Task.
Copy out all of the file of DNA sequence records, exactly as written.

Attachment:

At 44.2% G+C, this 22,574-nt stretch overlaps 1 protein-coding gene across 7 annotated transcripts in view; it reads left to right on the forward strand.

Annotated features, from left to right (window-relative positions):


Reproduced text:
At 44.2% G+C, this 22,574-nt stretch overlaps 1 protein-coding gene across 7 annotated transcripts in view; it reads left to right on the forward strand.

Annotated features, from left to right (window-relative positions):